It happens to all of us. We taste something at a winery, or perhaps a restaurant, and love the wine. So, we buy a bottle (or several). But later, when we open it up, the wine isn’t the way we remember. The magic isn’t there.
There’s no single cause. Dozens of factors contribute to how a wine tastes to you at any particular moment in time. And many of those variables are impossible to reproduce. That’s why I’ve come to see the tasting of wine (outside of a controlled, review environment) as very similar to live music or theatre.
I remember the first time I saw Paul McCartney play in person. It was outdoors on a summer night at the old football stadium in Berkeley. I was with a friend. I’d looked forward to the show for a long time. The crowd was enthusiastic, McCartney was in great form and the music… The energy of “Live and Let Die” was unbelievable. People living near the stadium complained about the noise, said Paul, just before cranking the volume up a few notches.
I’ve seen him play twice since then and, while good, neither show approached the first. The venues were different, as were my companions. McCartney got older, his band members changed. The staging of “Live and Let Die” did not change, but that meant there was no element of surprise. Surprise had heightened the first experience. And because I had a wonderful time at the first concert, my expectations were higher for the subsequent shows than for the first.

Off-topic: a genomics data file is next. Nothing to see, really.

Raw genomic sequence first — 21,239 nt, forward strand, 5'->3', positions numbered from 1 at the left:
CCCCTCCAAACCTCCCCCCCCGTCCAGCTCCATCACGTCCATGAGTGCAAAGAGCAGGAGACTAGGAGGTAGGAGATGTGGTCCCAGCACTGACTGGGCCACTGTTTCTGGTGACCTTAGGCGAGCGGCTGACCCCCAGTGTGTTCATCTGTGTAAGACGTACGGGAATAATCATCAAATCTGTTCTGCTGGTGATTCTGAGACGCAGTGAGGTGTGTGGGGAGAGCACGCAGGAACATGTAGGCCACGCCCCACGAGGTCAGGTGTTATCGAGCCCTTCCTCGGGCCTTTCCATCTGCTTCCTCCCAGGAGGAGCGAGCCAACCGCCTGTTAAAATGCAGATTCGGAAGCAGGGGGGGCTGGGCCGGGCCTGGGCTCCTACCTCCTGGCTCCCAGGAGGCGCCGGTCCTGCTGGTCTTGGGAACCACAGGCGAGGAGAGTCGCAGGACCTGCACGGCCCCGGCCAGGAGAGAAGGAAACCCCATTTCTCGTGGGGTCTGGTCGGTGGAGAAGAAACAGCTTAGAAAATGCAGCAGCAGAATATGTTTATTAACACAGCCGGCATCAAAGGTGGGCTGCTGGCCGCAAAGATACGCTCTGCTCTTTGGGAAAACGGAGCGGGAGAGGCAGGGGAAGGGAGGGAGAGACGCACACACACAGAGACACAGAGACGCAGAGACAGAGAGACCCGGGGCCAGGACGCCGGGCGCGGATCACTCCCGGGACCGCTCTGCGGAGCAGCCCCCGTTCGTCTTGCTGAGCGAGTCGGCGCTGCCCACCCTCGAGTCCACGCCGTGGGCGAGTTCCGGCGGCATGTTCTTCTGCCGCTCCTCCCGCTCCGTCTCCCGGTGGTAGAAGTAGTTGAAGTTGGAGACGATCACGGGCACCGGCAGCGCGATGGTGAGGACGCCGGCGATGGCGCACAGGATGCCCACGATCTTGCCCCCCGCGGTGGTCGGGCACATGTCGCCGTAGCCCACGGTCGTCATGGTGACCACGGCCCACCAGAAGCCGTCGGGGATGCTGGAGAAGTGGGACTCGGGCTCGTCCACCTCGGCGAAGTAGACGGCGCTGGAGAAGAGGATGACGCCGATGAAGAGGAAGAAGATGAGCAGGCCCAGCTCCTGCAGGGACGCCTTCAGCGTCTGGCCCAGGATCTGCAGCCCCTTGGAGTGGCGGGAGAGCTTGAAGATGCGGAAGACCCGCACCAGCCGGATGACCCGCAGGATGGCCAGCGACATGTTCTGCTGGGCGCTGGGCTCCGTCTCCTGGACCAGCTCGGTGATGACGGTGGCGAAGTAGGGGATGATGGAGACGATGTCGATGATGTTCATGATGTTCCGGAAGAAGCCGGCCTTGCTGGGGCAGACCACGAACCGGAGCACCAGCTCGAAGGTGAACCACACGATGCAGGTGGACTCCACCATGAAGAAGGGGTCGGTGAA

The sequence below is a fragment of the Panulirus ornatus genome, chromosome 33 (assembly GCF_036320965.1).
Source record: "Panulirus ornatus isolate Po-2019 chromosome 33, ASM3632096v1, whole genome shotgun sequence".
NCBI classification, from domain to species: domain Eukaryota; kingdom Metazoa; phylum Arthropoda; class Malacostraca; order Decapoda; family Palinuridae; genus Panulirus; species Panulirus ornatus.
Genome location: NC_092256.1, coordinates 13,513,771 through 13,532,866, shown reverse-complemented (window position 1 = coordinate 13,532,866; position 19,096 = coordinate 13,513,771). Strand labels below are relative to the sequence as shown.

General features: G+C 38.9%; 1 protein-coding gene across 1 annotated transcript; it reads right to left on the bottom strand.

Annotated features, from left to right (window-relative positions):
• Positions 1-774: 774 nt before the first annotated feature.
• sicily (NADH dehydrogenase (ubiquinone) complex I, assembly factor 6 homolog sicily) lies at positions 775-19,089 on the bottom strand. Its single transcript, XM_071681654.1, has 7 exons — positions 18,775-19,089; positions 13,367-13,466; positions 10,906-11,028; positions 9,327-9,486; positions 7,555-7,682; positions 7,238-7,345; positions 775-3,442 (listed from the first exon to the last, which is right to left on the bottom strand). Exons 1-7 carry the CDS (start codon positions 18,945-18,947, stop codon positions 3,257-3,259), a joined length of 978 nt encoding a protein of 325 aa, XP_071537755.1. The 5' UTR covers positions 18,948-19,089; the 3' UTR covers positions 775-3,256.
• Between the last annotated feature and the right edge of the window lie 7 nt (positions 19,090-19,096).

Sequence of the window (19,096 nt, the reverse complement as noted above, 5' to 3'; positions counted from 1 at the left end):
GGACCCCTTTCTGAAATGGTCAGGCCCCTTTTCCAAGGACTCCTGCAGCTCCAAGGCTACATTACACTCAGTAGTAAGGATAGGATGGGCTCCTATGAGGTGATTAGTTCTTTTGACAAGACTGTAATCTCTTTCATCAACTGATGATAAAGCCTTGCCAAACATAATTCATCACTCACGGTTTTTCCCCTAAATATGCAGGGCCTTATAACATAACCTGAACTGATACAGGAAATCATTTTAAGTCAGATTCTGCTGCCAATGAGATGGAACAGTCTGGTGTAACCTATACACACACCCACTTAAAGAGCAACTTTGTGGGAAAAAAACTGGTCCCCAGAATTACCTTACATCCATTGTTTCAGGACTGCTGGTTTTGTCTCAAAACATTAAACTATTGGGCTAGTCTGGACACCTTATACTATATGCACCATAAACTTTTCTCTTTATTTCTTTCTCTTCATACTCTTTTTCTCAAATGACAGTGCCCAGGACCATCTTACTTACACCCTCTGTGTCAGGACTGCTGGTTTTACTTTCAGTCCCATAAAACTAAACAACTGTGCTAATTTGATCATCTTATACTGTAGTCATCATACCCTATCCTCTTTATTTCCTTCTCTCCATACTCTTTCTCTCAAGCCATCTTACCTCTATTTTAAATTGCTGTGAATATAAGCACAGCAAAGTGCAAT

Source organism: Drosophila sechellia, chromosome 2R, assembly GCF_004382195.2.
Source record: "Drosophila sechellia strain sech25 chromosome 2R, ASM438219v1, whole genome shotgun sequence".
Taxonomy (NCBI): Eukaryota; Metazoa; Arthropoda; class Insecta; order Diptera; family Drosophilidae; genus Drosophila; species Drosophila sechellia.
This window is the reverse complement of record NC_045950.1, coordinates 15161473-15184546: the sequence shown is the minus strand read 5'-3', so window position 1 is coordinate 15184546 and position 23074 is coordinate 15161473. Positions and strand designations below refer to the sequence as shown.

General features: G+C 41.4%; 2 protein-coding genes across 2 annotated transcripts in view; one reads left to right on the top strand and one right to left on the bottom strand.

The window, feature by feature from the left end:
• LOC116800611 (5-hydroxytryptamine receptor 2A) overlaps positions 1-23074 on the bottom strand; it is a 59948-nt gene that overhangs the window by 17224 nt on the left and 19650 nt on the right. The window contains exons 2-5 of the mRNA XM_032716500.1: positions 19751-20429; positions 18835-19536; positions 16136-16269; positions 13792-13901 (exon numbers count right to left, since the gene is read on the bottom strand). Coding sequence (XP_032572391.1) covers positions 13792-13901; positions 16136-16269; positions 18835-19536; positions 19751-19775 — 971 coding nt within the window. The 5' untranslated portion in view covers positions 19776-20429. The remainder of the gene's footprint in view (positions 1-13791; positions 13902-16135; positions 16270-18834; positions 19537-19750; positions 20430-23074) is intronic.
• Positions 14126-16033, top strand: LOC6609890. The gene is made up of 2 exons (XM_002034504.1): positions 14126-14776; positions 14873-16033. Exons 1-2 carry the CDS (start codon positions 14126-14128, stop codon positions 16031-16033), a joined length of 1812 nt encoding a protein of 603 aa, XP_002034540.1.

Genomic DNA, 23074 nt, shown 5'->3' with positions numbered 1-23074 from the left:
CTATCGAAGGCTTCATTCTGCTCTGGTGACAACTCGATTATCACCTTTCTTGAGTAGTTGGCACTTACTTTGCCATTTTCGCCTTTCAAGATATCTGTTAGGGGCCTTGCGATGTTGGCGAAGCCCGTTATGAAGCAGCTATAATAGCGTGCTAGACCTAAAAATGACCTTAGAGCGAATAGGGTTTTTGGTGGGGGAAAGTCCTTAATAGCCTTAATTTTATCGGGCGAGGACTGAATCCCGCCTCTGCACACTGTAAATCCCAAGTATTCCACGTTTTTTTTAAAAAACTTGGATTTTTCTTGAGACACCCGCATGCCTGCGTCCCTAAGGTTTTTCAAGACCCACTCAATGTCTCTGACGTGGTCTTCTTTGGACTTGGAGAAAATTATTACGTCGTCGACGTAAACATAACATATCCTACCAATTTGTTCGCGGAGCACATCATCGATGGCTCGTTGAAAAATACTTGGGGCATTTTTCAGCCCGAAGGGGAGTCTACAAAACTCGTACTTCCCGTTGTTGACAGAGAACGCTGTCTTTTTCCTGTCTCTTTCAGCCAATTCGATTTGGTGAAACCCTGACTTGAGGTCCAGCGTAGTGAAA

Here are two or three or forty variables that affect your experience with a wine: time of day, time of year, ambient temperature and barometric pressure, what you have eaten (if you did), whether you are standing or sitting and how comfortably, the color and intensity of lighting in the room, the color of the walls or the quality of the scenery, the type and level of audible noise or music, who poured the wine, if they smiled when they poured it, if the pourer is friendly, who you are with, how you feel about how much they do or don’t know about wine, if you are explaining the wine to them or they are explaining it to you, how much wine you have already had and what kind of wine it was, your expectations for the wine you are tasting, your expectations of the winery, whether or not you know the price of the wine and how you generally feel about wines at that price, how well you slept the night before and that week overall, how long you had to drive before arriving at the winery, the quality of greeting you were given, the presence of winery dogs or cats and how much you like them, etc. All this before we even talk about the wine itself, the glass it’s served in…
So don’t expect fine wine to be the same from one time to the next. Just relax and enjoy that night’s show.
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JJ Buckley guest blogger Fred Swan is a San Francisco-based wine writer, educator, and authority on California wines and wineries. His writing has appeared in The Tasting Panel and SOMM Journal, where he is a contributing editor. Online, he writes for his own site, FredSwan.Wine (formerly NorCalWine), PlanetGrape, and the San Francisco Wine School where he also teaches. Fred’s certifications include the WSET Diploma, Certified Sommelier, California Wine Appellation Specialist, Certified Specialist of Wine, French Wine Scholar, Italian Wine Professional, Napa Valley Wine Educator and Level 3 WSET Educator. In 2009, he was awarded a fellowship by the Symposium for Professional Wine Writers. In that same year, he was inducted into the Eschansonnerie des Papes, the honorary society of the Chateauneuf-du-Pape AOC.